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Getting Real About Endometriosis and Painful Sex

Getting Real About Endometriosis and Painful Sex

 

When we shared this brilliant tote bag on Instagram, the response was immediate. Endometriosis is personal, painful and deeply misunderstood, and our community didn't hold back in sharing their stories. Despite being as common as asthma, it takes on average 7-9 years to get an endo diagnosis, which leaves many left in excruciating limbo without any real answers or tangible treatments.


What is Endometriosis?

So, if it’s so common, why does it take so long for endometriosis to be diagnosed? Biologically speaking, endo is a condition where tissue similar to the lining of the womb grows in other places internally, such as the ovaries and fallopian tubes. Often miscategorised as purely causing heavy or painful periods, endo symptoms can vary massively from person to person and can include:

  • Lower back pain
  • Fatigue
  • Diarrhea
  • Nausea before or during your period
  • Chronic pain
  • Difficulty getting pregnant
  • Fatigue

Endometriosis’ impact can be significant, and have a negative impact on work, social life and romantic relationships, too.

Endometriosis and Painful Sex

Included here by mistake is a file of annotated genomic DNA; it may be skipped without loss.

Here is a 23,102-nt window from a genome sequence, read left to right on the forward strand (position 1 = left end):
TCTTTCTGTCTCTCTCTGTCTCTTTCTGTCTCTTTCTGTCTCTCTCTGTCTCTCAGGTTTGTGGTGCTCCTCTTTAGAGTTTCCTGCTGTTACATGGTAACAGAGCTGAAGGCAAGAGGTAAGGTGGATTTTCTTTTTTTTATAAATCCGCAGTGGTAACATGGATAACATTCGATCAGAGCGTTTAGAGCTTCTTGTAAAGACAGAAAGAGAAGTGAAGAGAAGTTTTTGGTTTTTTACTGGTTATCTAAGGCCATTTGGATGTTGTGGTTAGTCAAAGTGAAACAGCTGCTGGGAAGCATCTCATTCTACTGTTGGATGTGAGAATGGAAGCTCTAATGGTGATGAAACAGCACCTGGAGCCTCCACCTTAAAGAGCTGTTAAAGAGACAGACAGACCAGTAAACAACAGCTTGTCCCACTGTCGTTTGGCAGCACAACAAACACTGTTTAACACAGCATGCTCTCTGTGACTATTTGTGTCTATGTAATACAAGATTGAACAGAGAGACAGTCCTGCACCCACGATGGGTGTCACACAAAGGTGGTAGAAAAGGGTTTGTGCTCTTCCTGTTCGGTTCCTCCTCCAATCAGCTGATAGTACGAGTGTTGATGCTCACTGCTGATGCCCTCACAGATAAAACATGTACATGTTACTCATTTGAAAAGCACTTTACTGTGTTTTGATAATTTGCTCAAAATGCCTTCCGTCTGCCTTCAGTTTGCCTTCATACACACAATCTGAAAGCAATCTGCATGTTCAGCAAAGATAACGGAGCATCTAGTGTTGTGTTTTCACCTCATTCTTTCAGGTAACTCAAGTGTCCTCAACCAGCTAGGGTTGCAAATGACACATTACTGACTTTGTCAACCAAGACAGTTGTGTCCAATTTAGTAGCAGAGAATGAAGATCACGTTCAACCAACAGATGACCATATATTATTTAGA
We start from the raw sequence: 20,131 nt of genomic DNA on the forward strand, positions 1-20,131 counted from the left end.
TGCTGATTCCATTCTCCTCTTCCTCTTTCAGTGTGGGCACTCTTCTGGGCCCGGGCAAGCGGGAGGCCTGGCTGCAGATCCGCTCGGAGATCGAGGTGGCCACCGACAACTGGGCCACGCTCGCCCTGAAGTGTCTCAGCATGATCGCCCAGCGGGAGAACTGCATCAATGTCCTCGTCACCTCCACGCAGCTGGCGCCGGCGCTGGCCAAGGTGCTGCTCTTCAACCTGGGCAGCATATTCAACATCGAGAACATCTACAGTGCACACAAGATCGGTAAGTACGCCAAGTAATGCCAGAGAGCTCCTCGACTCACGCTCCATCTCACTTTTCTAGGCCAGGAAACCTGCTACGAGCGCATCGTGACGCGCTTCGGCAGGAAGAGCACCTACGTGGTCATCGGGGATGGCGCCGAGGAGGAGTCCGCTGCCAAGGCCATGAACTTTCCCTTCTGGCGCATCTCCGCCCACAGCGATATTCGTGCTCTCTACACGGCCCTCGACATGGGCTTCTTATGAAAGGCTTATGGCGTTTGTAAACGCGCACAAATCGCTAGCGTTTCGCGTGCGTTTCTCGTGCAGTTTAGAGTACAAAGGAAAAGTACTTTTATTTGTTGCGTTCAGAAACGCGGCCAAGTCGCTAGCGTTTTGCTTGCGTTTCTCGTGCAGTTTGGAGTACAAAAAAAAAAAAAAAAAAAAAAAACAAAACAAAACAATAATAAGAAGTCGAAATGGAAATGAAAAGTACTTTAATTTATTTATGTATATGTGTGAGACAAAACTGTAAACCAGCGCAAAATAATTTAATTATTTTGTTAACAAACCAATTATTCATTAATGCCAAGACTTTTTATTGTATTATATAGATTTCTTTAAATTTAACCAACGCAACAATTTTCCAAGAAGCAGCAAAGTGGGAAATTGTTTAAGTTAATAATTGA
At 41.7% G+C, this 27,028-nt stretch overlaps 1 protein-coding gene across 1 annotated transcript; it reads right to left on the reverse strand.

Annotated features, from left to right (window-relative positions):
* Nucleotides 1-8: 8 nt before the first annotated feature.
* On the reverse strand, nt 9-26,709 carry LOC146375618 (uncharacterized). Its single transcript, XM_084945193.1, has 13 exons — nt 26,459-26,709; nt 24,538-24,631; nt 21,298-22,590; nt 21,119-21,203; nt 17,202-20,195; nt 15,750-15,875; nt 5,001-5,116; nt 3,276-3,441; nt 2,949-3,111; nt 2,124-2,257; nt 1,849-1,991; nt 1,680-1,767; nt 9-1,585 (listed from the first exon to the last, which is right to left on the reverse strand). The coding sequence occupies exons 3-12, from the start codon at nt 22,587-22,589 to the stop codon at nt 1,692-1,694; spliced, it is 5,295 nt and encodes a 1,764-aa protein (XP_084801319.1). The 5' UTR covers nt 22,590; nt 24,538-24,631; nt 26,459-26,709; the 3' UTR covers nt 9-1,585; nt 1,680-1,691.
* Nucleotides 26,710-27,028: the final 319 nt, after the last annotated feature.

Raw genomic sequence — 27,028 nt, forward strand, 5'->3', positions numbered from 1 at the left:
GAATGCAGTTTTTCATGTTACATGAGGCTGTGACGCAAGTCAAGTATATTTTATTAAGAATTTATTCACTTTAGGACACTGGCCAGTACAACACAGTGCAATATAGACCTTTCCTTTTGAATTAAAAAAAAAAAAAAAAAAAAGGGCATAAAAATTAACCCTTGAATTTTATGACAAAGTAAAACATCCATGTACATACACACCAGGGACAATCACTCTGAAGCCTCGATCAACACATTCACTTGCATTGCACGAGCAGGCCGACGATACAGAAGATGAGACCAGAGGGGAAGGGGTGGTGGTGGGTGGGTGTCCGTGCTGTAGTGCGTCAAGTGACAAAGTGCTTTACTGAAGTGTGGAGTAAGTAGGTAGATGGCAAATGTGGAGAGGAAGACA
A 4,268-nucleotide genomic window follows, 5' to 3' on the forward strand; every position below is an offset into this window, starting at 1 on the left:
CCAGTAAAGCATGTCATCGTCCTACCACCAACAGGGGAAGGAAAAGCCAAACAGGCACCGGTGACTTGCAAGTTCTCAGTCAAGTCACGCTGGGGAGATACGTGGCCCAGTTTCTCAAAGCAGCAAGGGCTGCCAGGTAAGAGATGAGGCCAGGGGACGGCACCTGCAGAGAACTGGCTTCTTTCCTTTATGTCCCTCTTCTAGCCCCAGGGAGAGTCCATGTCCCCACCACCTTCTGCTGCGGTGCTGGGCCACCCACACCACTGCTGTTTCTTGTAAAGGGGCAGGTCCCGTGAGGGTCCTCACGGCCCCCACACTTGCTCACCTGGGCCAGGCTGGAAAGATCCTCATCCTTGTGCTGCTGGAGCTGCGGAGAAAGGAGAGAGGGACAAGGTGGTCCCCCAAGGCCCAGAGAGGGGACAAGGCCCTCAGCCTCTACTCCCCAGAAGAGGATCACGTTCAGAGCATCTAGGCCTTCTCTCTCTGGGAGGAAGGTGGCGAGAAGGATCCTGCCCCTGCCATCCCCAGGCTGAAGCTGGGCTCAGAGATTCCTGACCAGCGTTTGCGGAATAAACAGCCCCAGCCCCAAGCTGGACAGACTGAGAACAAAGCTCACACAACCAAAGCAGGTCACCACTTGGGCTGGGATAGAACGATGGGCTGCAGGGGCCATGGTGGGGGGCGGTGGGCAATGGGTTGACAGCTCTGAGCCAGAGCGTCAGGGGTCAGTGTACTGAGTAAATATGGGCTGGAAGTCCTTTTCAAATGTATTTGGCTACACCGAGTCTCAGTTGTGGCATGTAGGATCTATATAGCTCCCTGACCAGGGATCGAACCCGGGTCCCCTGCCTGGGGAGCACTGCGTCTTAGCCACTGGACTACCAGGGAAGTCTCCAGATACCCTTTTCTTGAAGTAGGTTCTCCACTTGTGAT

We’ve heard from our community in our DMs and emails about the difficulties of pursuing pleasure when navigating endo - and their stories aren’t unusual. In fact, studies show that up to 70% of people with endometriosis experience some type of ‘sexual dysfunction’. Essentially, this means having problems related to sex, from reduced desire to have sex to feeling less sexually aroused, having a harder time reaching orgasm, or feeling physically tense or anxious before sex. Endometriosis can also cause dyspareunia, or pain during penetrative sex, due to pushing and pulling of tissue growth behind the vagina and lower uterus. One symptom of endo is bleeding after sex, due to a penis, toy or fingers irritating the tender uterine tissue. Note: if you do notice that you’re bleeding vaginally post-sex, it’s always best to have a chat with your GP or healthcare provider, as whilst it is a common endometriosis symptom, it’s always good to rule out anything else problematic. Whilst some people might find pain occurs only in the duration of sex, others have reported pain that lasts for hours, or even days afterwards.

 

How to pursue pleasure when you have endometriosis

So, does this mean sex is completely off the table? Firstly, it can feel incredibly isolating when getting it on becomes unbearable due to endometriosis pain, especially when we’re all bombarded with depictions and expectations of hot, kinky, acrobatic sex sessions. Our Co-Founder and gynaecology expert Dr Sarah Welsh shared her advice for keeping your sex life going strong when you have endo:

  • “Communication is key. Often, partners find it hard to understand the level of pain endometriosis is causing, or feel too worried about hurting you during sex. Try phrasing feedback or explanations through the frame of “I” statements, rather than “you”. E.g. “I love it when you touch me there. I find deep penetration painful, but I love it when you (insert filth here).”
  • “Don’t lie back and think of England. Pushing through pain is never a good idea and having penetrative sex whilst you’re uncomfortable or hurting can actually exacerbate soreness. Aim to stay connected to your body and what its feeling, and pause play when you need to.”